Belgium, home of famous beers such as Dueel, Stella Artois, and Kasteel. The success of the brewing industry is underpinned indeed by chemical engineering. I was fortunate to visit Professor Bart Van der Bruggen in KU Leuven funded by an Erasmus+ Staff Mobility Award. Prof Van der Bruggen is a long-serving, former president of the European Membrane Society (EMS) and runs a high-performing lab with more than 50 students and postdocs. My professional connection with him dates back ten years ago during my PhD study when I applied for the EMS student travel award to attend International Congress on Membranes & Membrane Processes (ICOM) 2011 in London. Subsequently, Prof Van der Bruggen also handled my manuscript submissions to Separation and Purification Technology with high-quality reviewer comments to strengthen my research. It felt like home for me to visit him and to see his lab and team members after the pandemic.
The visit started with a warm welcome from his group as well as a reflection with the statue of Dr Mendeleev, the Father of the Periodic Table, in front of the Chemistry and Chemical Engineering building.
I was guided through the lab and had lovely scientific discussion with PhD students who are working on their projects. The experimental rig design was very impressive and versatile for many filtration tests. I had a closer look at the nanofiltration, membrane distillation, organic solvent nanofiltration, and ion-exchange membrane dialysis. I am keen to know more about the research progress associated with these setups; in particular, non-solvent, industrial waste-based membrane fabrication and membrane-based artificial photosynthesis, which resonates with my current Leverhulme project.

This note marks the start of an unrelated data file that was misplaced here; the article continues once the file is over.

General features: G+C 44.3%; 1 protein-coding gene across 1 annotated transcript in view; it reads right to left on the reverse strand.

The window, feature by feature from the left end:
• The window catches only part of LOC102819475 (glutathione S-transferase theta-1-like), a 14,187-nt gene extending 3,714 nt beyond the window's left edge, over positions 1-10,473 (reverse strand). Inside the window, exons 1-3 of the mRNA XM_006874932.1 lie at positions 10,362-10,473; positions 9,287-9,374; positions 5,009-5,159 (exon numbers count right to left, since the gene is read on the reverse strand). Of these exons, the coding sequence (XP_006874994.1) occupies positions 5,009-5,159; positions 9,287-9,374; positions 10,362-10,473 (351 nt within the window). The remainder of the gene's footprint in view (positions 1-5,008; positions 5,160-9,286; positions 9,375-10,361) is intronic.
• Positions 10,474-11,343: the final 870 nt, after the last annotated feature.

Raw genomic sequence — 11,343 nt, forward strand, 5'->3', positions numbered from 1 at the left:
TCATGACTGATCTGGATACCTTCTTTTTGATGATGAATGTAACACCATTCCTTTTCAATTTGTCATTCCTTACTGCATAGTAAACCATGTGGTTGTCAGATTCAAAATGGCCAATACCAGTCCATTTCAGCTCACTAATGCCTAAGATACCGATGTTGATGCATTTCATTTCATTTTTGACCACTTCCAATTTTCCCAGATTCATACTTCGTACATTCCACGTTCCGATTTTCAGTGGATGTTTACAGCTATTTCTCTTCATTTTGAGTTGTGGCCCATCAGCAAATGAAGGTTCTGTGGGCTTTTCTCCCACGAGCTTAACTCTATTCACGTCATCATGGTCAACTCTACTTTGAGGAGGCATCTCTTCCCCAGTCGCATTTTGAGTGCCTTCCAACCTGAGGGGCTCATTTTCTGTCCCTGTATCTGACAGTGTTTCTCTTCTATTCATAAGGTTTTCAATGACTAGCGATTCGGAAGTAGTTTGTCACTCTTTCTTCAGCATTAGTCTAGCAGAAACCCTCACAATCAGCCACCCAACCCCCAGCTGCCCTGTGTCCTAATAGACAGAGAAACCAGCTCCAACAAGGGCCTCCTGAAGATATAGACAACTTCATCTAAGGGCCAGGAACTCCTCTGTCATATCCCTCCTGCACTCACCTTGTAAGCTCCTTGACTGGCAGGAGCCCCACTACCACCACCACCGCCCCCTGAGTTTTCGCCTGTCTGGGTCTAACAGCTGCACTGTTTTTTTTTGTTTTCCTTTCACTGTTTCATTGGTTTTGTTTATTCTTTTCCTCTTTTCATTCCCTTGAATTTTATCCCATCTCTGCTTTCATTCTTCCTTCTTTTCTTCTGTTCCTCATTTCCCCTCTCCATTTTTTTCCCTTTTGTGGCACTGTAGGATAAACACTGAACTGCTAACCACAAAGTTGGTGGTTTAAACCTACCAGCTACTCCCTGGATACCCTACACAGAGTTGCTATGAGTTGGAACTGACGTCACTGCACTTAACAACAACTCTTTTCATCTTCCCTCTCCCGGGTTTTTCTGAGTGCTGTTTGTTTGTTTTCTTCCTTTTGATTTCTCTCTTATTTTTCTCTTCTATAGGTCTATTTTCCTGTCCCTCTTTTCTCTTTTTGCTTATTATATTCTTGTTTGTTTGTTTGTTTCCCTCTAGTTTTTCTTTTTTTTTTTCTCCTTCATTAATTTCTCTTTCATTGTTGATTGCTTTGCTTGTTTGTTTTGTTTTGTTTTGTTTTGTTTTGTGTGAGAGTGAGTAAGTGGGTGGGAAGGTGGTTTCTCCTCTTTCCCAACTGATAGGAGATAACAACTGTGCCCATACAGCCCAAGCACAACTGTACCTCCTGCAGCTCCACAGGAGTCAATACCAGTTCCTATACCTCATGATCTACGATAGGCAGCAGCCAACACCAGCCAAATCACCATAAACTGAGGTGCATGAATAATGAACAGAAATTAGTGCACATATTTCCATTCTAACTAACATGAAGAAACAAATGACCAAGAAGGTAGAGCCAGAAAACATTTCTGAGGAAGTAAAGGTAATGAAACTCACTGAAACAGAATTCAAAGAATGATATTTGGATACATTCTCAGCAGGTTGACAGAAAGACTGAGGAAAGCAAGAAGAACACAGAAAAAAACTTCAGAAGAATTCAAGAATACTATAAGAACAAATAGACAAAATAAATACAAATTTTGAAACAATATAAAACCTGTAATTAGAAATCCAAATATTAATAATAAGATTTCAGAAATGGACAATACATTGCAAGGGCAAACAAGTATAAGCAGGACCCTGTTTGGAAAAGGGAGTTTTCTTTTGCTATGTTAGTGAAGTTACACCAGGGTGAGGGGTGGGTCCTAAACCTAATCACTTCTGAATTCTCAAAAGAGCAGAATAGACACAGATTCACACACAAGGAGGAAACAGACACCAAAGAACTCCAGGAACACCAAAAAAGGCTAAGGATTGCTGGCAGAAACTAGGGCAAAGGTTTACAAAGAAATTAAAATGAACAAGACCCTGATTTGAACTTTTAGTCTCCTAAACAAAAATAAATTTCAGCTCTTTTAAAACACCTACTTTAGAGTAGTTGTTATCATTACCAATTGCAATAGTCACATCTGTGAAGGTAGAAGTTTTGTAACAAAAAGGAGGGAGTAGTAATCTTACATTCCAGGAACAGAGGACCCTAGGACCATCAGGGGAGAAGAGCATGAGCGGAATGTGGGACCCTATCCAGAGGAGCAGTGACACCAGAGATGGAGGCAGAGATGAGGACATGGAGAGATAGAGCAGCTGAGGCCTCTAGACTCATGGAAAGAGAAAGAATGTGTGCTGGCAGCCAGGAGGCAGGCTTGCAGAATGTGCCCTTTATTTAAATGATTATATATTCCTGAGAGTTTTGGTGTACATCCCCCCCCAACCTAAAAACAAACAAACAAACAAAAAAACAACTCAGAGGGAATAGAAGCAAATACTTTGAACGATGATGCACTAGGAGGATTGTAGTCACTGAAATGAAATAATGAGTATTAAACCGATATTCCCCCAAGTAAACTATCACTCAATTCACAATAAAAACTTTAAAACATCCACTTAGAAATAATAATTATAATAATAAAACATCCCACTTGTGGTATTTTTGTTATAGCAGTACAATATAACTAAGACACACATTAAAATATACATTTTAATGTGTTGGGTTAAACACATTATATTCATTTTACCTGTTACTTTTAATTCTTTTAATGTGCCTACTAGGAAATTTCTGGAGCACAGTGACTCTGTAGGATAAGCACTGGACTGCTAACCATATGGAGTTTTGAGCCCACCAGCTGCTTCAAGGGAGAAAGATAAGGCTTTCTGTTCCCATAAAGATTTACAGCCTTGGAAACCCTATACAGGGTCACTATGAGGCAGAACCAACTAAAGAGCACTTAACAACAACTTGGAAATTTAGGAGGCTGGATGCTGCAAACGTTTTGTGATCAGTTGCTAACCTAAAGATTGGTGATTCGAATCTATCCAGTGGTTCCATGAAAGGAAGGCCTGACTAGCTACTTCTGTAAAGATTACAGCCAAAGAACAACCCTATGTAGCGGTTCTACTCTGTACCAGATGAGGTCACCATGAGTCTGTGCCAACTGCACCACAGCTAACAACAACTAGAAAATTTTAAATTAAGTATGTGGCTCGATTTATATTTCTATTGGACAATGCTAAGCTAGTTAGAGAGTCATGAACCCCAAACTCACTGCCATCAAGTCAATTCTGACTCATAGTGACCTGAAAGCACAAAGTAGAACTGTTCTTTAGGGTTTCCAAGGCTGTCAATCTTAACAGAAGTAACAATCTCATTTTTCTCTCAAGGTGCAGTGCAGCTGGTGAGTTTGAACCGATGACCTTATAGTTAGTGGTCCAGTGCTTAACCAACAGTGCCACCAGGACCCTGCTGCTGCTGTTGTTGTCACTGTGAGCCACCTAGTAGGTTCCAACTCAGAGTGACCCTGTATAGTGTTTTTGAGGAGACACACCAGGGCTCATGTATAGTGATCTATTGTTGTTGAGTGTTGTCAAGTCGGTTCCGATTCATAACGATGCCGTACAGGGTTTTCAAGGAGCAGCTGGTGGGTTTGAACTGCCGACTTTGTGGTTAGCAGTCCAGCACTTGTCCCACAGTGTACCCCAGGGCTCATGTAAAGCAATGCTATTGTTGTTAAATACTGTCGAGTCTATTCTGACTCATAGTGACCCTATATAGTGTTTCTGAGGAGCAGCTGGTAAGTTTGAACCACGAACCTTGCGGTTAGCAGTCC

The seminar was a vibrant approach to discussing the shared interest in membrane science. I was honoured to be the Keynote Speaker for the membrane-based processes seminar in the department, a tradition for the Department of Chemistry and Chemical Engineering.
Apart from the scientific discussion and intellectual stimulation, I also had the chance to appreciate the old Burgundian university town of Leuven. Similar to Bath, Leuven possesses architectural gems like the Gothic Town Hall, St Peter's Church, Arenberg Castle and the University Library. Being in this tranquil town for a week with most bike-riding travel, I felt net zero can be achieved with a collective effort from a shift in lifestyle of local residents and our advancement in scientific discovery and engineering breakthroughs.
Ming Xie's mobility abroad was possible thanks to funding provided by the Erasmus+ programme. University of Bath staff should note that all Erasmus+ funding for staff mobility has now been allocated for the entirety of our current project and we will no longer be accepting any further applications.